An act regulating the practice and licensure of veterinary technicians. 

H.332 (Bill H.332 (Hunt, Driscoll) 

Call to Action! - Massachusetts members please contact your legislators and ask them to support our bill!

  •  This bill would establish within the Board of Registration in Veterinary Medicine, a subsidiary board for veterinary technology that would be subject to the control of the board of registration in veterinary medicine.
  • The first assignment for the subsidiary board would be to establish rules and regulations for the mandatory licensure of veterinary technicians in Massachusetts.
  • The Problem is that, currently in Massachusetts, any person, with any level of experience, can work in a veterinary practice and be called a veterinary technician.  
  • Complex and costly veterinary medical services should be performed by educated, trained, and licensed veterinary technicians.
    • Inducing and monitoring anesthesia
    • Taking radiographs
    • Performing diagnostic testing
    • Providing comprehensive nursing care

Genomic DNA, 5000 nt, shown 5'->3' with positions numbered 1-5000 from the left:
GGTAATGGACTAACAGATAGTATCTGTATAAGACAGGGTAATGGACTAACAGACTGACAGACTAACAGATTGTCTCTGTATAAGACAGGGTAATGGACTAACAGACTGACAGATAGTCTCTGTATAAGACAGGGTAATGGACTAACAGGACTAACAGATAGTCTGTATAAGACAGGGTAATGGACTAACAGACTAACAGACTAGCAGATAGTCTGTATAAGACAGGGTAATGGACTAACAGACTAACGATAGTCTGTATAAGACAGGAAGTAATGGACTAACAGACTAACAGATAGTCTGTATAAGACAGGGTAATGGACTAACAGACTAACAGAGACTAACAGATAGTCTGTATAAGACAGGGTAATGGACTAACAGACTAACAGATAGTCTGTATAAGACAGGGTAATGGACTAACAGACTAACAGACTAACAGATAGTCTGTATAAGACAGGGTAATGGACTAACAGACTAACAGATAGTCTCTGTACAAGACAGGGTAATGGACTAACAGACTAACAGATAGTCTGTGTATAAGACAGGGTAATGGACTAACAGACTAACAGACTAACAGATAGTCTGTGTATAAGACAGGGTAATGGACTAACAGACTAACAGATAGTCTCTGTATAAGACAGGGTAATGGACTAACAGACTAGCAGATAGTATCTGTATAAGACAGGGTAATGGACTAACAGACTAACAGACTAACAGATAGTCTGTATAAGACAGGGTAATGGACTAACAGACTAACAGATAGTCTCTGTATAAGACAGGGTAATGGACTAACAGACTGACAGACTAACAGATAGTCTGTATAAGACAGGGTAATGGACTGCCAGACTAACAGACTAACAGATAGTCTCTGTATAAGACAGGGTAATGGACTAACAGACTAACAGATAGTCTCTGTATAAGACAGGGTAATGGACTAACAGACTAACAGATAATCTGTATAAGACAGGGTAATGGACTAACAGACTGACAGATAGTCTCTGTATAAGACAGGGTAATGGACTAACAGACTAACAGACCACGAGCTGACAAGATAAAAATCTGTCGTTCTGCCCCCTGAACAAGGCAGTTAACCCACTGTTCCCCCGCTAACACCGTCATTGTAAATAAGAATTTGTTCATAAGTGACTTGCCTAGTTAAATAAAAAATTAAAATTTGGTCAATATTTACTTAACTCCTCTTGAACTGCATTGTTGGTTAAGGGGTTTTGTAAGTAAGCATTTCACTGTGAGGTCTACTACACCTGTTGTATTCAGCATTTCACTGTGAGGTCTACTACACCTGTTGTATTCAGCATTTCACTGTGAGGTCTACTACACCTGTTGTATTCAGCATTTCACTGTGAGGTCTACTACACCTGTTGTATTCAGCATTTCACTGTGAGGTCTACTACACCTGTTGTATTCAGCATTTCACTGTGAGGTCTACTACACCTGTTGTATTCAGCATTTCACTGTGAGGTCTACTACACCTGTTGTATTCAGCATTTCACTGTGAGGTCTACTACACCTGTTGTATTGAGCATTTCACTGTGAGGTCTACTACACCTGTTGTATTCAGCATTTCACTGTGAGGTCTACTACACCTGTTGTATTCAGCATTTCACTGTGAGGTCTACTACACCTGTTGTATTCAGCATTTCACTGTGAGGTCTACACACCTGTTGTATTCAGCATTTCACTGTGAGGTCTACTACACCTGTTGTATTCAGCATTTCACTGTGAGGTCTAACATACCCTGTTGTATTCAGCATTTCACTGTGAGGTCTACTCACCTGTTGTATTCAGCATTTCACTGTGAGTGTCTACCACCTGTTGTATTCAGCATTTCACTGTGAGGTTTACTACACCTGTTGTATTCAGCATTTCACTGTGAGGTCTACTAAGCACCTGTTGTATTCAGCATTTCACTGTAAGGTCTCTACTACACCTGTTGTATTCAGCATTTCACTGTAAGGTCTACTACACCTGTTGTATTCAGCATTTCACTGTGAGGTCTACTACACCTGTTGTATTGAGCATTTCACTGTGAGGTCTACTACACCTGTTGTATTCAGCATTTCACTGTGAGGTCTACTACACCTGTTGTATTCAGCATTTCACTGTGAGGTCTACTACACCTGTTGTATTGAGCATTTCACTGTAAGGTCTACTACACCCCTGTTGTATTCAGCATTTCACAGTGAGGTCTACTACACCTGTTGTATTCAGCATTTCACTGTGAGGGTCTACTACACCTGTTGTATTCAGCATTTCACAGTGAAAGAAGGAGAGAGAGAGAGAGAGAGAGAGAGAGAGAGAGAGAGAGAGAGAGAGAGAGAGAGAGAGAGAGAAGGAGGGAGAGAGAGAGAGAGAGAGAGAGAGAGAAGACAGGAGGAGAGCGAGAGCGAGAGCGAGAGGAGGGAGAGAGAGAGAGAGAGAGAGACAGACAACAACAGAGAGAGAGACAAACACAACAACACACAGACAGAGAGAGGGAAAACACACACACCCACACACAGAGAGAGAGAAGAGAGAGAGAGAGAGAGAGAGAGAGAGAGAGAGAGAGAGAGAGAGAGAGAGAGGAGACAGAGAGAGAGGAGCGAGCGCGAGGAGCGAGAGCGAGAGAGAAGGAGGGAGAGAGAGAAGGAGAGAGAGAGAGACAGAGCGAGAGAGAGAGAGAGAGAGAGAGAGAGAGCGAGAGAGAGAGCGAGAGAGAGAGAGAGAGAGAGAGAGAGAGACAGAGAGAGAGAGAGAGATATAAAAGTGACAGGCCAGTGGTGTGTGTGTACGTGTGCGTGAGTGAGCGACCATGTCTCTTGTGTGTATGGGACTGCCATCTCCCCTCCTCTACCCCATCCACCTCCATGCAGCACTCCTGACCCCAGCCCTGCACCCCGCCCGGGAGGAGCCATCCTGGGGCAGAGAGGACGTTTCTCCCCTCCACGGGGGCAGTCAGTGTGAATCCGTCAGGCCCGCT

• Placing intravenous and urinary catheters
  • The Purpose of the bill is to develop and implement quality educational and practice standards for veterinary technicians within the practice of veterinary medicine.
  • Licensure would require:  1) completing an American Veterinary Medical Association approved program of study (associate or bachelor’s degree), 2) passing the Veterinary Technician National Exam, and 3) meeting continuing education requirements.
  • Forty other states have a state regulated credential system. Only ten, including Massachusetts, still have private organizations overseeing voluntary credential systems. 
  • Four Massachusetts community colleges offer associate degree veterinary technician programs:  Massasoit CC, Holyoke CC, North Shore CC, and Mount Wachusett CCUMass Amherst offers a four-year bachelor program.
  • Employing a higher number of credentialed veterinary technicians per veterinarian is associated with higher clinic revenues. (JAVMA, Vol 236, No. 8, April 15, 2010; ACER Report, Ontario Assoc. of VTs, 01/21/19) Educated and highly skilled veterinary technicians help facilitate clinical appointments and operations more efficiently.

For more information, please contact MVTA Legislation Committee Chair, Erin Spencer, at [email protected]